I truly enjoyed "The Romanovsky Stain." It is fast-paced and features well-developed characters. As a Vietnam War veteran, I was intrigued by the use of military combat flashbacks to define some of the characters. Hopefully, Duke Zimmer will write a sequel describing Jacob Steiner's next foray into the covert world. -Phil Riggin
Jacob Steiner left the intelligence world to join the NYPD where he worked until he was recently terminated for over zealous police work -- he beat the crap out of a child molester and broke the molester's skull in the process. Contemplating a quiet life in Los Angeles, Jacob soon discovers that a lifelong nemesis and former KGB agent, Sergei Romanovsky, has other plans for him.
Unbeknownst to Jacob, his former partner on the NYPD stole a flash drive from the molester containing information that could lead to an American Coup and a Third World War. Romanovsky has been ordered by the Russian government to recover the drive no matter what the cost. In order to persuade Jacob to assist him, Romanovsky kidnaps Jacob and injects him with a deadly neurotoxin. Jacob's mission, find his partner and receive the antidote or die trying.
Recipient of two 5-star reviews in Readers' Favorites:
Reviewed by Faridah Nassozi for Readers' Favorite Once a spy always a spy; one does not just quit the spy business and even if you try to get out, trouble will always come looking for you. That is what Jacob Steiner was about to discover. After leaving the intelligence world, Jacob had joined the NYPD where he had worked until he was kicked out just recently. Just in case he was wondering what to do with his life after the NYPD, he would wonder no more because a lifelong nemesis of his, former KGB agent Sergei Romanovsky, had plans for him. Jacob's NYPD partner had stolen from the Russians and Romanovsky intended to get back what he had taken, at whatever cost.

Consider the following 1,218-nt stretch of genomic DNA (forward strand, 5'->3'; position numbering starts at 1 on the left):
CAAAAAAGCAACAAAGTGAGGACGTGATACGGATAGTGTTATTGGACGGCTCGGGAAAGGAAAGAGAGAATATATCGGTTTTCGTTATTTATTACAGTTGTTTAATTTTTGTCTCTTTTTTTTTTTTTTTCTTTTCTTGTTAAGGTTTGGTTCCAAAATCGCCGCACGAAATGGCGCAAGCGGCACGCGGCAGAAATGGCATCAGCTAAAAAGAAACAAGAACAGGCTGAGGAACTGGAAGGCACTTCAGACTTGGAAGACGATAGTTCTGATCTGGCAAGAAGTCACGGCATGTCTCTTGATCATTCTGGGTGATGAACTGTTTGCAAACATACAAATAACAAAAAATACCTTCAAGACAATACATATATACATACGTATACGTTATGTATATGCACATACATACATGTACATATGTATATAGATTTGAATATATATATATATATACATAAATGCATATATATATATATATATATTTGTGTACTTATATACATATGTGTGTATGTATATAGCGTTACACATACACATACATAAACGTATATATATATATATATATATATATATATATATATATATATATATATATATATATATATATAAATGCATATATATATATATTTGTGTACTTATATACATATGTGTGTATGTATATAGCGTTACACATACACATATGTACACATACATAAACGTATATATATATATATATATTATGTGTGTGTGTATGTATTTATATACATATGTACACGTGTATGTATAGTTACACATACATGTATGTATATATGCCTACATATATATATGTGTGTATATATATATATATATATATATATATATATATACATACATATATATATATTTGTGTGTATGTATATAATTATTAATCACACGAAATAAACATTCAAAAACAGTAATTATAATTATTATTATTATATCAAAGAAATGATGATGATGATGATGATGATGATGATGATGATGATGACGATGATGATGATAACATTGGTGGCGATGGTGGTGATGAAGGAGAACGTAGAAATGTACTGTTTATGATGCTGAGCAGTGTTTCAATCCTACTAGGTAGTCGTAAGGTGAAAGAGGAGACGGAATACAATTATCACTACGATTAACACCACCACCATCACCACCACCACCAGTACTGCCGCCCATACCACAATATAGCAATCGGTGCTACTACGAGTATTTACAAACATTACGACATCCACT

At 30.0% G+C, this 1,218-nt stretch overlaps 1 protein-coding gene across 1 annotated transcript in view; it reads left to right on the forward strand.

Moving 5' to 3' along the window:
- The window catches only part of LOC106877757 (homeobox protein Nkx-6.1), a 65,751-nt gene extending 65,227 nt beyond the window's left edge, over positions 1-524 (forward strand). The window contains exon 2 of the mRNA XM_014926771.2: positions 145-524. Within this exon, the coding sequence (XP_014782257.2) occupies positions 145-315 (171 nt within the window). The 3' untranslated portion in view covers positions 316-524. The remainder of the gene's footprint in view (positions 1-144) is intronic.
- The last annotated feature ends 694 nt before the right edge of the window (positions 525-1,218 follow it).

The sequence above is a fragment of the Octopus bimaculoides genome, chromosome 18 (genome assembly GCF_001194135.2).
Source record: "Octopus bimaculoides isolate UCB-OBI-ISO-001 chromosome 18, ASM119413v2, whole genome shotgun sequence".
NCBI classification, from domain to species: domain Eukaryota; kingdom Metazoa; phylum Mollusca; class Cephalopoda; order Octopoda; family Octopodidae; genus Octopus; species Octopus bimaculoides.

So, what better way to compel Jacob to do the Russians' bidding than by injecting him with a deadly neurotoxin and holding onto the antidote? So just like that, Jacob finds himself chasing a partner who doesn't want to be found, a neurotoxin running through his blood with only a few days before its fatal effects take their course,and a flock of angry Russians hot on his trail. Racing against time, Jacob starts to put clues together in an attempt to get to the bottom of what was really going on. Initially all signs point to human trafficking, but he is convinced there is more going on because, in his world, there are always layers of conspiracy under layers. Nevertheless, even his wildest imaginings could not have prepared him for what was really at stake here.
The Romanovsky Stain by Duke Zimmer is the true art of spy thrillers, as they should be told. Duke Zimmer combined a unique and captivating plot and a memorable setting with flawless writing skill to bring to life a fascinating thriller. The descriptive writing style is so engaging and endless adrenaline pumping scenes come to life right off the pages. What is even more engaging is the build up to these scenes with such an incredible story development. I especially liked that the star of the story comes off as genuinely human right from the start. Right away, Duke Zimmer showed that Jacob, with all his years of experience and unmistakable skills, is human with flaws and weaknesses. These vulnerabilities made him human and made it easier to connect with his story. I was also awed by how the story portrayed the lasting bond that connects war veterans together. If you are looking for a good spy thriller, this is it.